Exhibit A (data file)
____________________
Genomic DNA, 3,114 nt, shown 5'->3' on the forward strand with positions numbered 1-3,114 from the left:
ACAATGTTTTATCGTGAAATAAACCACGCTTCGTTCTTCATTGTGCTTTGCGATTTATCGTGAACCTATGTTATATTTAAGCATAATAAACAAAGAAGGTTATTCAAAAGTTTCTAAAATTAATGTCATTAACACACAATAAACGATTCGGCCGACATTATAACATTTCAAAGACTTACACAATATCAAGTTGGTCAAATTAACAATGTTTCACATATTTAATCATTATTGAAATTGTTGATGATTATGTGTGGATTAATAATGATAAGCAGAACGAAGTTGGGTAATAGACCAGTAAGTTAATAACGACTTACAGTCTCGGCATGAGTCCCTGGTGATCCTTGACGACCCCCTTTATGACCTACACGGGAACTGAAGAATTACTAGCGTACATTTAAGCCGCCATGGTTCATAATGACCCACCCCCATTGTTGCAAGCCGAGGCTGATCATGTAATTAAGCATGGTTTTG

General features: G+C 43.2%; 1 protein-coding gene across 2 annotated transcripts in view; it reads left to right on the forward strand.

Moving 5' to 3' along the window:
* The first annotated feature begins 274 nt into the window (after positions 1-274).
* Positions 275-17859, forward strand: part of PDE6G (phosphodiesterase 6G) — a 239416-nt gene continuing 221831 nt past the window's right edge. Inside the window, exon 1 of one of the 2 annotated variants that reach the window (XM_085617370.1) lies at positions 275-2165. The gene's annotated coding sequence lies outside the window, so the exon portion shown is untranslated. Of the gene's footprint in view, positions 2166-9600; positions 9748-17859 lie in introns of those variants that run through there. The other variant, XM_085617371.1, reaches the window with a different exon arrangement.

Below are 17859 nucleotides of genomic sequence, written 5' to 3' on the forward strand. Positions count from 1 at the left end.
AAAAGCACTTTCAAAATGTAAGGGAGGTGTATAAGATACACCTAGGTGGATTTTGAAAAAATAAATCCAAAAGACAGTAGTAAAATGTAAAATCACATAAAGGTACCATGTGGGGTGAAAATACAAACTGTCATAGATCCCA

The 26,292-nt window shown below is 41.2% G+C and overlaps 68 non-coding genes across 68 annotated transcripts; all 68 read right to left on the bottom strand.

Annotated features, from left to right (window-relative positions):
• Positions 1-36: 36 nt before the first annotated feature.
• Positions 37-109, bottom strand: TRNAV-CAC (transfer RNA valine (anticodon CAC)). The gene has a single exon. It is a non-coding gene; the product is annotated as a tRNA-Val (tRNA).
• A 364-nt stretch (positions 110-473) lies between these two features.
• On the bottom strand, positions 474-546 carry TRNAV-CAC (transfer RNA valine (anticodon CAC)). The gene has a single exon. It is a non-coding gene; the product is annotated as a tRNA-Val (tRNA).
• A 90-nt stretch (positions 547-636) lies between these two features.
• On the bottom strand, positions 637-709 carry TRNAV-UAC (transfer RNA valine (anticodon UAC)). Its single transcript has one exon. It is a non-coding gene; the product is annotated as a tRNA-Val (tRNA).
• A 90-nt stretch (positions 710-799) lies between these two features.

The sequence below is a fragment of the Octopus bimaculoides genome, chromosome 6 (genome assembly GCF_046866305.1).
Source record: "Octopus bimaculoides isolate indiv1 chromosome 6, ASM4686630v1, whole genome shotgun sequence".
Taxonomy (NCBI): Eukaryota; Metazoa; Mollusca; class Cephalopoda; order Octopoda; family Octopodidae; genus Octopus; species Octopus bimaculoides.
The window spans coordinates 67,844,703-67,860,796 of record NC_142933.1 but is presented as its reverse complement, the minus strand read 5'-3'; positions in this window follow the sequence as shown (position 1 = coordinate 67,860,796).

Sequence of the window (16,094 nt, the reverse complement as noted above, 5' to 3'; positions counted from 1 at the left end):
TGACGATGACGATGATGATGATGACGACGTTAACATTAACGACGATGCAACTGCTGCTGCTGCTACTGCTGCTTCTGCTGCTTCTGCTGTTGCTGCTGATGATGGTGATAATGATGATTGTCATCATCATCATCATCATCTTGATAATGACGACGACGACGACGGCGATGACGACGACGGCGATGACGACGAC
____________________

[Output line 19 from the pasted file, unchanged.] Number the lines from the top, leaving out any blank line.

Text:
Source record: "Octopus bimaculoides isolate indiv1 chromosome 6, ASM4686630v1, whole genome shotgun sequence".